pThe High Court has awarded four petitioners Ksh.16million as damages for violation of their constitutional rights during the 2007 post-election chaos.
Justice Weldon Korir directed that the 5th, 6th, 8th and 9th petitioners be awarded costs of the suit against the Attorney General (1st respondent) and the Kenya Police Service (4th respondent).
“I must emphasize that sexual violation just like any other violation of human rights and freedoms should be compensated. Sexual violence carries with it both physical and mental pain and I am surprised that the 1st, 4th, 5th and 6th respondents can casually assert that the petitioners have not established any injury,” the judge said.
The Minister for Medical Services and the Minister of Public Health and Sanitation were listed as the 5th and 6th respondents at the time of the filing of the petition dated February 20, 2013.
Petitioners in the case included 8 post-election survivors (six women and two men); the Coalition on Violence Against Women – Kenya COVAW (K); the Independent Lego-Medico Unit (IMLU); the Kenyan Section of the International Commission of Jurists (ICJ Kenya) and the Physicians for Human Rights.
The Kenya Human Rights Commission (KHRC) joined the proceedings as an interested party while the Kenya National Commission on Human Rights (KNCHR) was admitted as the 1st Amicus Curiae.
Katiba Institute, the Constitution and Reform Education Consortium (CRECO) and the Redress Trust came on board as the respective second Amicus Curiae, 3rd Amicus Curiae and 4th Amicus Curiae.
Aside from seeking damages, the petitioners had also asked the court to compel the Attorney General (1st respondent) and the Kenya Police Service (4th respondent) to produce and release a full report on all instances of SGBV during PEV, collaborate to establish an international special division for the investigation and prosecution of SGBV, and to create a database of all victims of SGBV committed during the post-election violence.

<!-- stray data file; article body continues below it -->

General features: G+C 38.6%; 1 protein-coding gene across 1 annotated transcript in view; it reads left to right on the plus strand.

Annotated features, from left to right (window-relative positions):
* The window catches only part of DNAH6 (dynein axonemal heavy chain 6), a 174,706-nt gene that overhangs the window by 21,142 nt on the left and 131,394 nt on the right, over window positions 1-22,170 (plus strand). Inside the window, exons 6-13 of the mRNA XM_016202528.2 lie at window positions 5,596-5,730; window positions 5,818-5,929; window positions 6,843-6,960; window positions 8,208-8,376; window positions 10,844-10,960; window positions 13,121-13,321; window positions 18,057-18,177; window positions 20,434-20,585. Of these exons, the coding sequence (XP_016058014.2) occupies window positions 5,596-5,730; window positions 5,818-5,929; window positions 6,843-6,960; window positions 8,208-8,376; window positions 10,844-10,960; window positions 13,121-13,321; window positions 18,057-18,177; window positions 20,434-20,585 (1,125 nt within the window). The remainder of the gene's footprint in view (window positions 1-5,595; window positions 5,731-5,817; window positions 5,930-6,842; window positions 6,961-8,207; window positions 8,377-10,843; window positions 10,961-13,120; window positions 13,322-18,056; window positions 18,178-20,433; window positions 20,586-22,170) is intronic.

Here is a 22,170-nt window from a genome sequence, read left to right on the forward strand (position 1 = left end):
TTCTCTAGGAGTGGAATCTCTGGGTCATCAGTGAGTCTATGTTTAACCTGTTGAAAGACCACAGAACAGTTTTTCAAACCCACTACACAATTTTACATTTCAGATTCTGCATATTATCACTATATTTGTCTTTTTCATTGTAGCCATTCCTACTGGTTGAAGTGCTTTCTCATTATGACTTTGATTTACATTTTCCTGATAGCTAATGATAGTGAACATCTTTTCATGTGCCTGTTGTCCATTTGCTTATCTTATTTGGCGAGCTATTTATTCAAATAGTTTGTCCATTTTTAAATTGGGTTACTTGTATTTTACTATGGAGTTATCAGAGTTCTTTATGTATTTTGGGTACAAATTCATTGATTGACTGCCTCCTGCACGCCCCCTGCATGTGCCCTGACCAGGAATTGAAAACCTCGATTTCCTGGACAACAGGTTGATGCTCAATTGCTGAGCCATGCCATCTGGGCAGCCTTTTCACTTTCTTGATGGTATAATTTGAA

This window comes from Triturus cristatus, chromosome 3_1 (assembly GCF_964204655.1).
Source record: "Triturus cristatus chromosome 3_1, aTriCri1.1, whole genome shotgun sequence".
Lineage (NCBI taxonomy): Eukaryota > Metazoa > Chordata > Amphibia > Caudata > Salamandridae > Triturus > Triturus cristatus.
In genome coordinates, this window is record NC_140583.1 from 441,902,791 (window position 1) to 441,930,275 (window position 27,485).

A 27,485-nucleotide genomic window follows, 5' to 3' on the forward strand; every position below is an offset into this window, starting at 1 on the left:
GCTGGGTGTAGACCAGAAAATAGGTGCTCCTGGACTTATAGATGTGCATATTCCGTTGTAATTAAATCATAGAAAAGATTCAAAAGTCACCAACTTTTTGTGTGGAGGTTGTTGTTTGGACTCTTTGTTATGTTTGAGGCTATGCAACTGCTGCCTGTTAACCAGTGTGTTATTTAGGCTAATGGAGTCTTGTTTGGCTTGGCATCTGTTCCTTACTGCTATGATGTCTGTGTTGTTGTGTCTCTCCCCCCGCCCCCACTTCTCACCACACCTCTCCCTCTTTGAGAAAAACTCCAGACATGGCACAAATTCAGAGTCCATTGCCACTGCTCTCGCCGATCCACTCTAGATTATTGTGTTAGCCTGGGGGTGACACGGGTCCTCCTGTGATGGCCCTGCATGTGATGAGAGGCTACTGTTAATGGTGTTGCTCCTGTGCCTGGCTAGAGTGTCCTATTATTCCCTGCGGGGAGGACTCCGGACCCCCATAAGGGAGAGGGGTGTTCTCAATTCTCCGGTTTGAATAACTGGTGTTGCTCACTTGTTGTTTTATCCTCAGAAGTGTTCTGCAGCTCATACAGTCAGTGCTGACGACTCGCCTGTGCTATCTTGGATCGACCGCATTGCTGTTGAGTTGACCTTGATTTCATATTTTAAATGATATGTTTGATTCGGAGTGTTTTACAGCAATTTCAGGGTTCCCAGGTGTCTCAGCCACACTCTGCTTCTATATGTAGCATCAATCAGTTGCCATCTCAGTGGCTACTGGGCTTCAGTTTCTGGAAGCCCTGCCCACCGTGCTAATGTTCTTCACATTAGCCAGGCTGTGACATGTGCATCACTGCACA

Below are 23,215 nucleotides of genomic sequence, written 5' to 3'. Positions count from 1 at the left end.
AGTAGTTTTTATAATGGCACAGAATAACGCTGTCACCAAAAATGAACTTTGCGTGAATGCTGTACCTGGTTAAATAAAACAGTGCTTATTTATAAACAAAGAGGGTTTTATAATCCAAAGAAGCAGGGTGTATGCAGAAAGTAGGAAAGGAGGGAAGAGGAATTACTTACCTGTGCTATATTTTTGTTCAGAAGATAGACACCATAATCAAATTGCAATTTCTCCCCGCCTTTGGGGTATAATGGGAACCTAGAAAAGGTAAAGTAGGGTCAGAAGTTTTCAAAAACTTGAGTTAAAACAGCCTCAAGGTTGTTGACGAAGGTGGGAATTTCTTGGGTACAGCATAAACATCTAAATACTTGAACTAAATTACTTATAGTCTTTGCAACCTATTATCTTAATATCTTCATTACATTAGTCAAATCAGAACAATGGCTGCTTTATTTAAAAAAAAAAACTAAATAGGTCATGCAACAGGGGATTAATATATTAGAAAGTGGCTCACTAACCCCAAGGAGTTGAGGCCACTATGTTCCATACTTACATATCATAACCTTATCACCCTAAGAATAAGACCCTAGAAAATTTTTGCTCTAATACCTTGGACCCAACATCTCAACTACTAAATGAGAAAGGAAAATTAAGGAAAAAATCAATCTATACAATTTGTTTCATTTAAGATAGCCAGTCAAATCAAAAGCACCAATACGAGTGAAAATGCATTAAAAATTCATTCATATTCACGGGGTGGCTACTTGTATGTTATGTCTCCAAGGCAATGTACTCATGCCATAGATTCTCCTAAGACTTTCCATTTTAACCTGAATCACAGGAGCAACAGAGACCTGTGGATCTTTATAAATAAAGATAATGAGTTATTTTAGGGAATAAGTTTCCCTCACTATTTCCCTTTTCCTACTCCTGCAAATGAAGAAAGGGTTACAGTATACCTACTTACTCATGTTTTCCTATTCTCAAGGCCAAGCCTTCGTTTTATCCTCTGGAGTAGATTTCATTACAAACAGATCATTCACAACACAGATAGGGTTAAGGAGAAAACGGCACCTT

On Thursday, the Court said it was urged to compel the Attorney General to establish an independent body for monitoring the provision of reparations to victims of SGBV during PEV and report periodically to this Court on the implementation of its judgment.
According to a report jointly published by Physicians for Human Rights, the Office of the United Nations High Commissioner for Human Rights, and UN Women, sexual violence has been a significant feature of elections in Kenya since the early 1990s.
Naitore Nyamu-Mathenge, Head of Kenya Office-Physicians for Human Rights Kenya, noted that historically there has been limited documentation of election-related sexual violence but that changed in the months following contested elections in December 2007.
“The chaos and violence that ensued was horrific and marked by widespread gang rape, forced witnessing, forced circumcision, and other heinous acts that targeted women and men, girls and boys,” she said.
According to her, despite the ubiquity of sexual violence during and following the elections, the Government of Kenya failed in its responsibility – under both domestic and international law – to safeguard the rights of survivors.
She further criticized the Kenya Police Service over what she terms as failure to pursue genuine and prompt criminal investigations into sexual violence reports.